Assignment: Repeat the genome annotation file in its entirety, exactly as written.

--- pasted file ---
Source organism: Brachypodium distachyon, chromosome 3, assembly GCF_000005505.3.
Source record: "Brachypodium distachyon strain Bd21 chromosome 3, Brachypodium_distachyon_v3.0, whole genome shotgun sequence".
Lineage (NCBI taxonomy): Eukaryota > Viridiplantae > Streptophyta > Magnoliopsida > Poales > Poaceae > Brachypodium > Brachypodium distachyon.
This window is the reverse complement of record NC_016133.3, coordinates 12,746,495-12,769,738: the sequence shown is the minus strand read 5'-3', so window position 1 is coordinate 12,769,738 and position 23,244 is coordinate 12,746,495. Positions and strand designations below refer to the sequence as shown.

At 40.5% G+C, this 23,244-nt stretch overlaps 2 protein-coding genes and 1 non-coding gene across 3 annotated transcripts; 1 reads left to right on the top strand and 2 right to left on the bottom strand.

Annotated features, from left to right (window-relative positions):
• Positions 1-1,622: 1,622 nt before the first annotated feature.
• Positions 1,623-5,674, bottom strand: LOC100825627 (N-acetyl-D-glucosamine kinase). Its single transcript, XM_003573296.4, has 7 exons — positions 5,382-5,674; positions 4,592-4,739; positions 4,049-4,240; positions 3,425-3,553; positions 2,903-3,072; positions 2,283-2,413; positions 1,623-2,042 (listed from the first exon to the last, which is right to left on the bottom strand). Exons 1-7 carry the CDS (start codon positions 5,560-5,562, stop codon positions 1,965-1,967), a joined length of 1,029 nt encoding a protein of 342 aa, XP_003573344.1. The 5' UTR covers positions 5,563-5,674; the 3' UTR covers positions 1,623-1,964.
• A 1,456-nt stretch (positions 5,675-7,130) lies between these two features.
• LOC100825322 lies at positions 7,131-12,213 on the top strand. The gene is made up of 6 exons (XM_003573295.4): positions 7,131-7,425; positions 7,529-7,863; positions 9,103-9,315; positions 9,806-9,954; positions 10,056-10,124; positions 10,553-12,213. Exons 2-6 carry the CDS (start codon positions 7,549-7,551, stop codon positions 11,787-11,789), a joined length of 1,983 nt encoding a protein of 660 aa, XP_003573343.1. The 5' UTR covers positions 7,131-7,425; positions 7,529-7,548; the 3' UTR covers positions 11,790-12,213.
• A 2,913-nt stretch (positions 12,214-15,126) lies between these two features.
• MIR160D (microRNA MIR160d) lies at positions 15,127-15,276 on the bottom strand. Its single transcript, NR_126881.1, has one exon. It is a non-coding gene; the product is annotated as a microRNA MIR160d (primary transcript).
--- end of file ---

Source organism: Brachypodium distachyon, chromosome 3, assembly GCF_000005505.3.
Source record: "Brachypodium distachyon strain Bd21 chromosome 3, Brachypodium_distachyon_v3.0, whole genome shotgun sequence".
Lineage (NCBI taxonomy): Eukaryota > Viridiplantae > Streptophyta > Magnoliopsida > Poales > Poaceae > Brachypodium > Brachypodium distachyon.
This window is the reverse complement of record NC_016133.3, coordinates 12,746,495-12,769,738: the sequence shown is the minus strand read 5'-3', so window position 1 is coordinate 12,769,738 and position 23,244 is coordinate 12,746,495. Positions and strand designations below refer to the sequence as shown.

At 40.5% G+C, this 23,244-nt stretch overlaps 2 protein-coding genes and 1 non-coding gene across 3 annotated transcripts; 1 reads left to right on the top strand and 2 right to left on the bottom strand.

Annotated features, from left to right (window-relative positions):
• Positions 1-1,622: 1,622 nt before the first annotated feature.
• Positions 1,623-5,674, bottom strand: LOC100825627 (N-acetyl-D-glucosamine kinase). Its single transcript, XM_003573296.4, has 7 exons — positions 5,382-5,674; positions 4,592-4,739; positions 4,049-4,240; positions 3,425-3,553; positions 2,903-3,072; positions 2,283-2,413; positions 1,623-2,042 (listed from the first exon to the last, which is right to left on the bottom strand). Exons 1-7 carry the CDS (start codon positions 5,560-5,562, stop codon positions 1,965-1,967), a joined length of 1,029 nt encoding a protein of 342 aa, XP_003573344.1. The 5' UTR covers positions 5,563-5,674; the 3' UTR covers positions 1,623-1,964.
• A 1,456-nt stretch (positions 5,675-7,130) lies between these two features.
• LOC100825322 lies at positions 7,131-12,213 on the top strand. The gene is made up of 6 exons (XM_003573295.4): positions 7,131-7,425; positions 7,529-7,863; positions 9,103-9,315; positions 9,806-9,954; positions 10,056-10,124; positions 10,553-12,213. Exons 2-6 carry the CDS (start codon positions 7,549-7,551, stop codon positions 11,787-11,789), a joined length of 1,983 nt encoding a protein of 660 aa, XP_003573343.1. The 5' UTR covers positions 7,131-7,425; positions 7,529-7,548; the 3' UTR covers positions 11,790-12,213.
• A 2,913-nt stretch (positions 12,214-15,126) lies between these two features.
• MIR160D (microRNA MIR160d) lies at positions 15,127-15,276 on the bottom strand. Its single transcript, NR_126881.1, has one exon. It is a non-coding gene; the product is annotated as a microRNA MIR160d (primary transcript).